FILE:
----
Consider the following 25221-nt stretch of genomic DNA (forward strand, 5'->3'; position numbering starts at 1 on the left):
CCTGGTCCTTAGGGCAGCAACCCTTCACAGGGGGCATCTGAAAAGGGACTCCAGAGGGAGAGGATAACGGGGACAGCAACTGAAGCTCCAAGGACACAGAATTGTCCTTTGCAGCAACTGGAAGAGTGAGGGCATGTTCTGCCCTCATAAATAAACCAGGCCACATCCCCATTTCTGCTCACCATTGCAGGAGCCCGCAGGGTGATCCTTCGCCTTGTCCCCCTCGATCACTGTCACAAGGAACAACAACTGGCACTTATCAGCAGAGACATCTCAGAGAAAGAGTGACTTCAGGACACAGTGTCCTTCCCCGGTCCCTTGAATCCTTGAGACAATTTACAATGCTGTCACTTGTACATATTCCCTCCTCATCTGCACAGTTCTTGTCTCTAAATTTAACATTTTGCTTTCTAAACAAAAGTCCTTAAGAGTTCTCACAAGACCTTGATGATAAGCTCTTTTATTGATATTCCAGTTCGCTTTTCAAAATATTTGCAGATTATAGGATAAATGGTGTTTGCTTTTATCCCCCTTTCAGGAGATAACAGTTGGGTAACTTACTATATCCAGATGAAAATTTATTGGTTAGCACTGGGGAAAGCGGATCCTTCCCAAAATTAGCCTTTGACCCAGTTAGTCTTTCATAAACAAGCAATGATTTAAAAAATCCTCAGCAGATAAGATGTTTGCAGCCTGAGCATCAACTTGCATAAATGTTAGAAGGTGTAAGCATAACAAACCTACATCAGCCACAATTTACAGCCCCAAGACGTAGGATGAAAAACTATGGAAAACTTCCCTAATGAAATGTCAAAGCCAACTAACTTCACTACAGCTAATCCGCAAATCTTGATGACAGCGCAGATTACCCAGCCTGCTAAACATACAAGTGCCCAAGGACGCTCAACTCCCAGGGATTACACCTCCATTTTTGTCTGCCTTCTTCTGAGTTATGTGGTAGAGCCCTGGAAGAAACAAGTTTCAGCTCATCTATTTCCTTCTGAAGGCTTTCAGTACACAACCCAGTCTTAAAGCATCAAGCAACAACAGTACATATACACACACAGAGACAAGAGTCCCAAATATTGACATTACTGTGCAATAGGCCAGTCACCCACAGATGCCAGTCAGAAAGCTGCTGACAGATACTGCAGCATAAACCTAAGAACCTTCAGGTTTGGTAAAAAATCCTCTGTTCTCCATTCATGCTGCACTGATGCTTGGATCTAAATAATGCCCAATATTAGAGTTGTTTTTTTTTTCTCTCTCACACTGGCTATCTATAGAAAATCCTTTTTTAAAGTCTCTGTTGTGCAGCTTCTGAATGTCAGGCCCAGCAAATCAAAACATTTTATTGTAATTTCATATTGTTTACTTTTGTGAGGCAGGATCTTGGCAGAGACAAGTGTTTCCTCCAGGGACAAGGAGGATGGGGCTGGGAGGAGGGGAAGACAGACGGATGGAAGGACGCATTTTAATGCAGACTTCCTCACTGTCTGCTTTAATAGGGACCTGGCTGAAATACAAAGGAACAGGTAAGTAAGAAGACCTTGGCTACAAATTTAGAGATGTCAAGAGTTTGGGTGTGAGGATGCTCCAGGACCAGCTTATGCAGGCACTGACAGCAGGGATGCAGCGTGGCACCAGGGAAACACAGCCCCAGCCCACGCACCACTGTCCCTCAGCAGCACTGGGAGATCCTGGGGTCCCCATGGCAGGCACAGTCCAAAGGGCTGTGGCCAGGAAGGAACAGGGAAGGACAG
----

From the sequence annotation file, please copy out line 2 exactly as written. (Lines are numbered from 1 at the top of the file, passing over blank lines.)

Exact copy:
CCTGGTCCTTAGGGCAGCAACCCTTCACAGGGGGCATCTGAAAAGGGACTCCAGAGGGAGAGGATAACGGGGACAGCAACTGAAGCTCCAAGGACACAGAATTGTCCTTTGCAGCAACTGGAAGAGTGAGGGCATGTTCTGCCCTCATAAATAAACCAGGCCACATCCCCATTTCTGCTCACCATTGCAGGAGCCCGCAGGGTGATCCTTCGCCTTGTCCCCCTCGATCACTGTCACAAGGAACAACAACTGGCACTTATCAGCAGAGACATCTCAGAGAAAGAGTGACTTCAGGACACAGTGTCCTTCCCCGGTCCCTTGAATCCTTGAGACAATTTACAATGCTGTCACTTGTACATATTCCCTCCTCATCTGCACAGTTCTTGTCTCTAAATTTAACATTTTGCTTTCTAAACAAAAGTCCTTAAGAGTTCTCACAAGACCTTGATGATAAGCTCTTTTATTGATATTCCAGTTCGCTTTTCAAAATATTTGCAGATTATAGGATAAATGGTGTTTGCTTTTATCCCCCTTTCAGGAGATAACAGTTGGGTAACTTACTATATCCAGATGAAAATTTATTGGTTAGCACTGGGGAAAGCGGATCCTTCCCAAAATTAGCCTTTGACCCAGTTAGTCTTTCATAAACAAGCAATGATTTAAAAAATCCTCAGCAGATAAGATGTTTGCAGCCTGAGCATCAACTTGCATAAATGTTAGAAGGTGTAAGCATAACAAACCTACATCAGCCACAATTTACAGCCCCAAGACGTAGGATGAAAAACTATGGAAAACTTCCCTAATGAAATGTCAAAGCCAACTAACTTCACTACAGCTAATCCGCAAATCTTGATGACAGCGCAGATTACCCAGCCTGCTAAACATACAAGTGCCCAAGGACGCTCAACTCCCAGGGATTACACCTCCATTTTTGTCTGCCTTCTTCTGAGTTATGTGGTAGAGCCCTGGAAGAAACAAGTTTCAGCTCATCTATTTCCTTCTGAAGGCTTTCAGTACACAACCCAGTCTTAAAGCATCAAGCAACAACAGTACATATACACACACAGAGACAAGAGTCCCAAATATTGACATTACTGTGCAATAGGCCAGTCACCCACAGATGCCAGTCAGAAAGCTGCTGACAGATACTGCAGCATAAACCTAAGAACCTTCAGGTTTGGTAAAAAATCCTCTGTTCTCCATTCATGCTGCACTGATGCTTGGATCTAAATAATGCCCAATATTAGAGTTGTTTTTTTTTTCTCTCTCACACTGGCTATCTATAGAAAATCCTTTTTTAAAGTCTCTGTTGTGCAGCTTCTGAATGTCAGGCCCAGCAAATCAAAACATTTTATTGTAATTTCATATTGTTTACTTTTGTGAGGCAGGATCTTGGCAGAGACAAGTGTTTCCTCCAGGGACAAGGAGGATGGGGCTGGGAGGAGGGGAAGACAGACGGATGGAAGGACGCATTTTAATGCAGACTTCCTCACTGTCTGCTTTAATAGGGACCTGGCTGAAATACAAAGGAACAGGTAAGTAAGAAGACCTTGGCTACAAATTTAGAGATGTCAAGAGTTTGGGTGTGAGGATGCTCCAGGACCAGCTTATGCAGGCACTGACAGCAGGGATGCAGCGTGGCACCAGGGAAACACAGCCCCAGCCCACGCACCACTGTCCCTCAGCAGCACTGGGAGATCCTGGGGTCCCCATGGCAGGCACAGTCCAAAGGGCTGTGGCCAGGAAGGAACAGGGAAGGACAG